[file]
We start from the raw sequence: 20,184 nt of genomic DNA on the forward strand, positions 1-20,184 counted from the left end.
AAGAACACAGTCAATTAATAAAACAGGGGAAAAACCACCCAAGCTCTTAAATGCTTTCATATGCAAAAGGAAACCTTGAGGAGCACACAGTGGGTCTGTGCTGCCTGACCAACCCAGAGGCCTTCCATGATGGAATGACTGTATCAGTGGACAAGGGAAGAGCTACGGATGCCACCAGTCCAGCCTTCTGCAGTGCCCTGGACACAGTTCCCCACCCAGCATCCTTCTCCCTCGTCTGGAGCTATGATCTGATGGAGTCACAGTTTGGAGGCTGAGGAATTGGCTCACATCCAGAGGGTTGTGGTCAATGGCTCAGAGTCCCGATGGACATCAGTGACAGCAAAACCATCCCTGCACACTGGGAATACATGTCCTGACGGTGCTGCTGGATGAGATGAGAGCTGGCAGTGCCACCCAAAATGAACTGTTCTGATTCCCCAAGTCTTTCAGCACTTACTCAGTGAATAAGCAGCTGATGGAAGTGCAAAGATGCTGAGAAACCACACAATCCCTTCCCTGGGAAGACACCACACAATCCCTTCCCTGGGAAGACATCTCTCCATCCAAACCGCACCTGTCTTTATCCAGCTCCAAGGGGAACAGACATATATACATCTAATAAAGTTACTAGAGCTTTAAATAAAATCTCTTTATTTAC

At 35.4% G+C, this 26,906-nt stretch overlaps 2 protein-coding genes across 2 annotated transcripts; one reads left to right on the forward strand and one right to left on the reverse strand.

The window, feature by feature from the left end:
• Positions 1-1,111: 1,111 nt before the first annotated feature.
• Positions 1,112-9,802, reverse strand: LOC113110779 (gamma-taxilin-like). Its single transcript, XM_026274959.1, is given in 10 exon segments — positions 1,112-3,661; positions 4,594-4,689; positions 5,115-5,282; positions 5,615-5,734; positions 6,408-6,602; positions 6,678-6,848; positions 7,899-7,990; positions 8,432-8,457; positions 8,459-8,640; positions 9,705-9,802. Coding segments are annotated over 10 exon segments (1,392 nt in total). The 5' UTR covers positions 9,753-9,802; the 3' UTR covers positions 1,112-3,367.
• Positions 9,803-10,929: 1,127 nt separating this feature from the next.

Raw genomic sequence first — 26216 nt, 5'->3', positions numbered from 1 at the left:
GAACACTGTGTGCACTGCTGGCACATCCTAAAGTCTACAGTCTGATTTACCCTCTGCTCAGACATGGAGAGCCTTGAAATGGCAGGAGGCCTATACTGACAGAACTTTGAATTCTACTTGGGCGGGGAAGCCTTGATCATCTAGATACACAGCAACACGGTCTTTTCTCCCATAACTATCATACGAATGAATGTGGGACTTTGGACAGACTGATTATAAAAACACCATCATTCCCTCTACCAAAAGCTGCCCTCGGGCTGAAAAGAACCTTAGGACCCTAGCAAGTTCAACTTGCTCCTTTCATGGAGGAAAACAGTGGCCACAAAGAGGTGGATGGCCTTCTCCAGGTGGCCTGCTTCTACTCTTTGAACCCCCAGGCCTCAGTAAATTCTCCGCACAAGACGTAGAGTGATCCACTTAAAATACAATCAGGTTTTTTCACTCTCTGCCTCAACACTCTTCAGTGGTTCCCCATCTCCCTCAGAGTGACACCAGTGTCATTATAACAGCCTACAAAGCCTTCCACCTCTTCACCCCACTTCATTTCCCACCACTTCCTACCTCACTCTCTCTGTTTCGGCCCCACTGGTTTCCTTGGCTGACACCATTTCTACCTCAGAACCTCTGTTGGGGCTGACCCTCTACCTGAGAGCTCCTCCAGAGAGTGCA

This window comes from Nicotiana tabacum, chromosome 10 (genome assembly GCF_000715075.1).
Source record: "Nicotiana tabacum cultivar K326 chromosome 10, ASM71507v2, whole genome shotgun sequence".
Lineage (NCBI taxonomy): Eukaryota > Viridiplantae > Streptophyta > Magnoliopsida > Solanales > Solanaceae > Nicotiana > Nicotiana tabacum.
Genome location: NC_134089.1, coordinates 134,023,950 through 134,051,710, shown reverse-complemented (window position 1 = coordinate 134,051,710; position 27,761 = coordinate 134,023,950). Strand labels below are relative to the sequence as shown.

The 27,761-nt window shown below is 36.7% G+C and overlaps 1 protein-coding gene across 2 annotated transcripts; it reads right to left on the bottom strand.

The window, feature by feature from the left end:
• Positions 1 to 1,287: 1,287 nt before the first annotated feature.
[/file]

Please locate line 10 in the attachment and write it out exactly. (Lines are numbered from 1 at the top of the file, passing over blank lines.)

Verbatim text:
This window comes from Nicotiana tabacum, chromosome 10 (genome assembly GCF_000715075.1).